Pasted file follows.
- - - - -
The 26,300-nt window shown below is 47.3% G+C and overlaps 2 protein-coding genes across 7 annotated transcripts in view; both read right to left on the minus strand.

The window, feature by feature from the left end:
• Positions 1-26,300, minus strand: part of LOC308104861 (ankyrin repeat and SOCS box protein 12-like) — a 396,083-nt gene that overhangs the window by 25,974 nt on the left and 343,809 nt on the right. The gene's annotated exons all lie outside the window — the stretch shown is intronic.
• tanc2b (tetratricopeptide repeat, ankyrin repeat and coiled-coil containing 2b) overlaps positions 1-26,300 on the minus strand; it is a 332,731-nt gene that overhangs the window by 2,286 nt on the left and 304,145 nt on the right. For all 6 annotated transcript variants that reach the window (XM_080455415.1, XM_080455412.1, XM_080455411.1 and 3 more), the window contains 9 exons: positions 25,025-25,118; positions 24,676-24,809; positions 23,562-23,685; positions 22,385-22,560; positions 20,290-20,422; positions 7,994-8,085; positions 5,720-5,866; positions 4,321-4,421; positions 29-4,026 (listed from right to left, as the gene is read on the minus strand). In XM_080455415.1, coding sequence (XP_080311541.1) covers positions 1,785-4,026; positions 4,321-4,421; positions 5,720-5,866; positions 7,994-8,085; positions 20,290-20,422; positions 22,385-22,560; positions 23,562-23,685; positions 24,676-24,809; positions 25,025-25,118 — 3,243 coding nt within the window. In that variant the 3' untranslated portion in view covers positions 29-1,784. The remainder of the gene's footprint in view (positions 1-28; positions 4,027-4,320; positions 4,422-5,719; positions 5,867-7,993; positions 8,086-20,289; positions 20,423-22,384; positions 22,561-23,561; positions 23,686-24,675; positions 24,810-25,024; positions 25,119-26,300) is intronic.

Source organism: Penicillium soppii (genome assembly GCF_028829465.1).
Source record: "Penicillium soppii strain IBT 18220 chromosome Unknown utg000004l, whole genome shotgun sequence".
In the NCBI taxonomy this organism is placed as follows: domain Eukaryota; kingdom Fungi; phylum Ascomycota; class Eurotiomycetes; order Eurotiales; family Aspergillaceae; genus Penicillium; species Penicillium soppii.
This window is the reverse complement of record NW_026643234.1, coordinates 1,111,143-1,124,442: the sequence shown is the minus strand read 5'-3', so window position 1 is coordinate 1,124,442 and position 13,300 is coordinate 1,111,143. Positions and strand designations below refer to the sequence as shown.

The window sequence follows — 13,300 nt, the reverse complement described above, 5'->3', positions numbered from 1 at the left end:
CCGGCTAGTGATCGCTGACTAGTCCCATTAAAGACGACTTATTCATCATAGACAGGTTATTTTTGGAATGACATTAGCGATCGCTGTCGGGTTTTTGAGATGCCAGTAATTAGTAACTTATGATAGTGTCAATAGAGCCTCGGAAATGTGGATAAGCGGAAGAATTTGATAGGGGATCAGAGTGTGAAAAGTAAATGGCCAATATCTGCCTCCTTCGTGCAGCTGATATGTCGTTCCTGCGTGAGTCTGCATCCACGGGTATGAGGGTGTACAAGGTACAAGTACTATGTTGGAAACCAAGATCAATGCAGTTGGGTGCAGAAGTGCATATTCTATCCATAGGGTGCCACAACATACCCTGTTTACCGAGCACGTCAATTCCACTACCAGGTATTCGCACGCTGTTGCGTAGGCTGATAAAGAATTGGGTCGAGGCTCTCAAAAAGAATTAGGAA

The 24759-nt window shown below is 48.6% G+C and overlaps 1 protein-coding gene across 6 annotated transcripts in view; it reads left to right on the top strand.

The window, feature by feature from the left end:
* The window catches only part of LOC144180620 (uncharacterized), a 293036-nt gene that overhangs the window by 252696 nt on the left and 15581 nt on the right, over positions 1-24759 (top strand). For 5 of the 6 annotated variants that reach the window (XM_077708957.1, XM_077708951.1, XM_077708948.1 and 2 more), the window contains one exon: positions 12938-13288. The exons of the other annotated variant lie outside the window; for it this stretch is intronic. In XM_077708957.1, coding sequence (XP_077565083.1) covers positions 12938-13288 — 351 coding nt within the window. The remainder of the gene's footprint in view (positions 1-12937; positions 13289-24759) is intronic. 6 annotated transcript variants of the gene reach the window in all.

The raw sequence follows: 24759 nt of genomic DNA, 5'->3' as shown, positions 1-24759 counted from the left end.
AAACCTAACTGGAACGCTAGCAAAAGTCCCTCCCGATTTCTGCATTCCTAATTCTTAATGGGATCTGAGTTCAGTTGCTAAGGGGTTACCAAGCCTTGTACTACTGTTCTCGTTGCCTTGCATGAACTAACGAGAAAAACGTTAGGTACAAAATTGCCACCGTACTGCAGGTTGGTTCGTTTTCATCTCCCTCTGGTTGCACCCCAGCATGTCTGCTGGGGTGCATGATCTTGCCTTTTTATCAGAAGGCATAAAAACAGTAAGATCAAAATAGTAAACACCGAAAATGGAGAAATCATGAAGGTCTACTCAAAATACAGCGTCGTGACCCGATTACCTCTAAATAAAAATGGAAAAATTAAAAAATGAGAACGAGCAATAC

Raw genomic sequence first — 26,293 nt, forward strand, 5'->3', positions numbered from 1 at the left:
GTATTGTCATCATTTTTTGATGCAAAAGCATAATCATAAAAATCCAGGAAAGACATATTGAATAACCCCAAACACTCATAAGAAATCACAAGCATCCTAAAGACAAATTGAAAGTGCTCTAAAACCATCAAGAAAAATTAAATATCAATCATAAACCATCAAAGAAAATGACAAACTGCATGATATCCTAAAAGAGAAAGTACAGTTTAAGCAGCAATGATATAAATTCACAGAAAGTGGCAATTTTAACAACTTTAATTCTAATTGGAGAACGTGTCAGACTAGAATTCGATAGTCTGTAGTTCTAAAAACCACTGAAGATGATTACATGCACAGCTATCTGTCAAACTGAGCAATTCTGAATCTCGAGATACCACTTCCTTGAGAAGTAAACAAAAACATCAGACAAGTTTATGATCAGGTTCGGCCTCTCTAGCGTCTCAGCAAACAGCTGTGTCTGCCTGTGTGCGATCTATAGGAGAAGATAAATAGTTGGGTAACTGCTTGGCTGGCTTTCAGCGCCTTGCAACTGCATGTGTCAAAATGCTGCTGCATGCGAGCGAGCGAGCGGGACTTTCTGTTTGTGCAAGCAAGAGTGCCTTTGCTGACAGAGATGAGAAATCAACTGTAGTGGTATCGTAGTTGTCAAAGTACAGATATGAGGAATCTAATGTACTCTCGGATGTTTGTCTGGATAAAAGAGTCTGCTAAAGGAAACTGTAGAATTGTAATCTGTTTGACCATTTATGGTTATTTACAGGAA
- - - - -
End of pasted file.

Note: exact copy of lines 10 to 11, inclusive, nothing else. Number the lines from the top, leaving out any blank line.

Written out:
CCGGCTAGTGATCGCTGACTAGTCCCATTAAAGACGACTTATTCATCATAGACAGGTTATTTTTGGAATGACATTAGCGATCGCTGTCGGGTTTTTGAGATGCCAGTAATTAGTAACTTATGATAGTGTCAATAGAGCCTCGGAAATGTGGATAAGCGGAAGAATTTGATAGGGGATCAGAGTGTGAAAAGTAAATGGCCAATATCTGCCTCCTTCGTGCAGCTGATATGTCGTTCCTGCGTGAGTCTGCATCCACGGGTATGAGGGTGTACAAGGTACAAGTACTATGTTGGAAACCAAGATCAATGCAGTTGGGTGCAGAAGTGCATATTCTATCCATAGGGTGCCACAACATACCCTGTTTACCGAGCACGTCAATTCCACTACCAGGTATTCGCACGCTGTTGCGTAGGCTGATAAAGAATTGGGTCGAGGCTCTCAAAAAGAATTAGGAA

The 24759-nt window shown below is 48.6% G+C and overlaps 1 protein-coding gene across 6 annotated transcripts in view; it reads left to right on the top strand.